The collection of antiquities was extensively renovated and now shines in new splendor. It is one of the most important collections of its kind and houses objects of the highest rank from the 3rd millennium B.C. to around 1000 A.D. Here you can admire sculptures, ancient vases, statuettes made of bronze and clay, unique ceremonial cameos as well as treasure finds from the Migration Period and the early Middle Ages in an extraordinary setting.

In the painting gallery you can be enchanted by masterpieces such as Tintoretto’s “Susanna” and Raphael’s “Madonna in the Green”. The world’s largest Bruegel collection also includes Bruegel’s “Peasant Wedding.” In addition, numerous works by world-famous artists such as Rembrandt, Rubens, van Dyck, Dürer, Holbein, Titian, Velázquez, Caravaggio and Vermeer can be admired.

The Kunstkammer is an absolute top collection, unparalleled anywhere in the world. The objects are of the highest quality and were created by outstanding artists to satisfy the refined tastes of art lovers.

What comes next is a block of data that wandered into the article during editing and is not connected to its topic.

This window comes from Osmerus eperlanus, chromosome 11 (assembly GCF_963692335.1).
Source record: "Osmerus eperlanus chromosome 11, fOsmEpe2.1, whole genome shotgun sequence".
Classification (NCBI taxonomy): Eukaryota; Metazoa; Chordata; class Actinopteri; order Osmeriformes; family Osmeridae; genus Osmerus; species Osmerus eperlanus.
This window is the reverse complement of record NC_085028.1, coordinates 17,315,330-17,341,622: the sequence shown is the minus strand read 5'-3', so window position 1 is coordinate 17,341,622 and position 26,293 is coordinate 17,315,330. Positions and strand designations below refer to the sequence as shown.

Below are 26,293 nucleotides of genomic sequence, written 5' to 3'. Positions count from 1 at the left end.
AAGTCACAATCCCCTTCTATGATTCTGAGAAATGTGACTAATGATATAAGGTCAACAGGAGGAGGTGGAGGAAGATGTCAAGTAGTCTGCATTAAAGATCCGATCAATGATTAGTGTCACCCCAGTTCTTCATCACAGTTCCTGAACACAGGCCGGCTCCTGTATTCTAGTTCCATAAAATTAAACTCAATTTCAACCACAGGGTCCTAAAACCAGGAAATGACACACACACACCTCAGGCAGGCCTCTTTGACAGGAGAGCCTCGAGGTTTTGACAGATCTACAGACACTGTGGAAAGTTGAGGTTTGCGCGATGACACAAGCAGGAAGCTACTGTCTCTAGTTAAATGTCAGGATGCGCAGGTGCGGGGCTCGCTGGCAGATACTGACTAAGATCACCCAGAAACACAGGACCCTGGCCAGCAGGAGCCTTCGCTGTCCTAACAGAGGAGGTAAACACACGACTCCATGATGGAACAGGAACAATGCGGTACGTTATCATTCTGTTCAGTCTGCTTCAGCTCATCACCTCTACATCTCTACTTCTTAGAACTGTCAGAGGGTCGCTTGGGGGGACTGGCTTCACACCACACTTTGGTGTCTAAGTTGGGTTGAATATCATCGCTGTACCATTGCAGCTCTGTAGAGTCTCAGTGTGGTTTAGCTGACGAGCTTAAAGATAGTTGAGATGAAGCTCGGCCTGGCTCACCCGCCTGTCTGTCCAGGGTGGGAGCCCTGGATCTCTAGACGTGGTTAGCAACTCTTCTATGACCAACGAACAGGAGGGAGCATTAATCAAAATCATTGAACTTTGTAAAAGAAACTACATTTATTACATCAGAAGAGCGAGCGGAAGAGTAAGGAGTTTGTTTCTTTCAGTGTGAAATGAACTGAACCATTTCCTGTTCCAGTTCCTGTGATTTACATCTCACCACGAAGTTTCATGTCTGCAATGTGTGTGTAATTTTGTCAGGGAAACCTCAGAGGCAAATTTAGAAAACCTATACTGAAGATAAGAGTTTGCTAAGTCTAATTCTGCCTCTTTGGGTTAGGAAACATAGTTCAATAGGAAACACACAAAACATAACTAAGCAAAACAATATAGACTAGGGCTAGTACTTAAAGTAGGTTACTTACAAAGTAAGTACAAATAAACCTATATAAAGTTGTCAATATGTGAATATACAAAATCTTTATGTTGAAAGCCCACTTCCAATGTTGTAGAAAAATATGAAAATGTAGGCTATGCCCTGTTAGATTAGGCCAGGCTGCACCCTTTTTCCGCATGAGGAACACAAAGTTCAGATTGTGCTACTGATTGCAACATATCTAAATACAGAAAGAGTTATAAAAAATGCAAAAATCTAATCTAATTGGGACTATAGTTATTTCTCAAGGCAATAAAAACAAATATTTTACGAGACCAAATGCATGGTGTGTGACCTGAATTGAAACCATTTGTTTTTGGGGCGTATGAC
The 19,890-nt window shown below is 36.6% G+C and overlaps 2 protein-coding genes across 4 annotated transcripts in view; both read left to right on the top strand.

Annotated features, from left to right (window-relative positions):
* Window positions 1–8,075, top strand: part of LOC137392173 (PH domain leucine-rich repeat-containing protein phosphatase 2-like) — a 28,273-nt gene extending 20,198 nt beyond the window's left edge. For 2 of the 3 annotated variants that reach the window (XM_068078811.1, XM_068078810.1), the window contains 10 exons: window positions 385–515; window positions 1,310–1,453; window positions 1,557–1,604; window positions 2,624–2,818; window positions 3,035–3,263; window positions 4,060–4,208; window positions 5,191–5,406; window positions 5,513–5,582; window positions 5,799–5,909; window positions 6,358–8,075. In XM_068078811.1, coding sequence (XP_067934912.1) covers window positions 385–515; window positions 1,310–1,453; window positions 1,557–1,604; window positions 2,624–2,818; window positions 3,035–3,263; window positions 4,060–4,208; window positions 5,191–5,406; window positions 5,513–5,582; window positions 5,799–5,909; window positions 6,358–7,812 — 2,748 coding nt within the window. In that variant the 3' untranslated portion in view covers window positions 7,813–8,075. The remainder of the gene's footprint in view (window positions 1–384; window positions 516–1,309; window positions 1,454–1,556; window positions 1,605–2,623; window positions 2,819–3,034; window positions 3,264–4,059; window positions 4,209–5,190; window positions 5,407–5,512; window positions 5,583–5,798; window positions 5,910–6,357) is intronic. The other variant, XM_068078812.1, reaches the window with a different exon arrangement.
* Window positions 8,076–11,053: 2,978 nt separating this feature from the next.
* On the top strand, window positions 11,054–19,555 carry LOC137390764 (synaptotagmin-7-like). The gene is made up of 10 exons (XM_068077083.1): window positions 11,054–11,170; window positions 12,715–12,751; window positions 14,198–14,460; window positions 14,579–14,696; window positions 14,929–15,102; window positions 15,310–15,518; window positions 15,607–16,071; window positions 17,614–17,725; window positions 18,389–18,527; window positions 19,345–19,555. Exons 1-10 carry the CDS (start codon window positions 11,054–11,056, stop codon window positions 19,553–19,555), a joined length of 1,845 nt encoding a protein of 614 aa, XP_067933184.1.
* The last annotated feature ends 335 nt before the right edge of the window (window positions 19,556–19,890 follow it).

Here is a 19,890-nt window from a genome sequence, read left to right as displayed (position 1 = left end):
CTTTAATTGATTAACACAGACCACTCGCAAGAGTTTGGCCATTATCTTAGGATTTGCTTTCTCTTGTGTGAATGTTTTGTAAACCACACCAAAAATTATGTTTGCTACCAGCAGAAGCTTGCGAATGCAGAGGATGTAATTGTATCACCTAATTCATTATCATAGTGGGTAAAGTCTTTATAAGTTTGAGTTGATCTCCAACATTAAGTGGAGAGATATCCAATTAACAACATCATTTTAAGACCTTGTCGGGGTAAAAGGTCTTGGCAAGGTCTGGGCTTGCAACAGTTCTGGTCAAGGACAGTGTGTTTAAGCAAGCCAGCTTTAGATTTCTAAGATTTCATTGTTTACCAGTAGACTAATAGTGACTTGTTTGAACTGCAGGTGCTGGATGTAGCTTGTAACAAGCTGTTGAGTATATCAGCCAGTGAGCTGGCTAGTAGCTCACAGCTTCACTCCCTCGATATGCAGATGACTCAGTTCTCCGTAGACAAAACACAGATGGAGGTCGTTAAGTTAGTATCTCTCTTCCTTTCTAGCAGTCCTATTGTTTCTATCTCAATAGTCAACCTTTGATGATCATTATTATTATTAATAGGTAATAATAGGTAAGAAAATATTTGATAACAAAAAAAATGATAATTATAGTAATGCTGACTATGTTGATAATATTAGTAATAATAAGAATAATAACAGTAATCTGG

In the Coin Cabinet you will find a wide selection of natural money, antique coins, baroque medals and modern coinage. These small works of art are distinguished by their incredible precision craftsmanship.

The Museum Library is a scholarly reference library that houses specialized libraries from all of the Museum’s collections. It focuses on incunabula, manuscripts, maps, and historical prints and portfolios dealing with history, cultural history, and art. With around 256,000 volumes, there is much to discover here.

The Museum cafe is a bit pricey though, but good, and in a beautiful setting too.

Like the Louvre, hand-held photography is permitted to help store and recall the numerous beautiful works of art at the Kunst.

It is truly impressive to see so much history and art in such a small space. An absolute must for any art lover!

Here is more info on the prices and how to get to the Museum of Fine Arts in Vienna

  • €21 (students €18)
  • Picture Gallery daily except Monday 10AM–6PM, Thursday 10AM–9PM,
  • Address: Maria-Theresien-Platz, 1010 Wien
  • Arrival from Westbahnhof
    Subway line U3 to station Volkstheater
  • Arriving from Central Station
    Tram line D to station Burgring/Kunsthistorisches Museum
  • Public Transportation
    U2, U3: Volkstheater
    D, 1, 2, 2A, 57A Burgring Maria-Theresien-Platz (entrance)

Hofburg Palace, Vienna, immense palace complex of the Habsburger

Hofburg Palace, this immense palace complex grew into a large, unwieldy series of buildings over the years and was the imperial residence of the Habsburg emperors until 1918.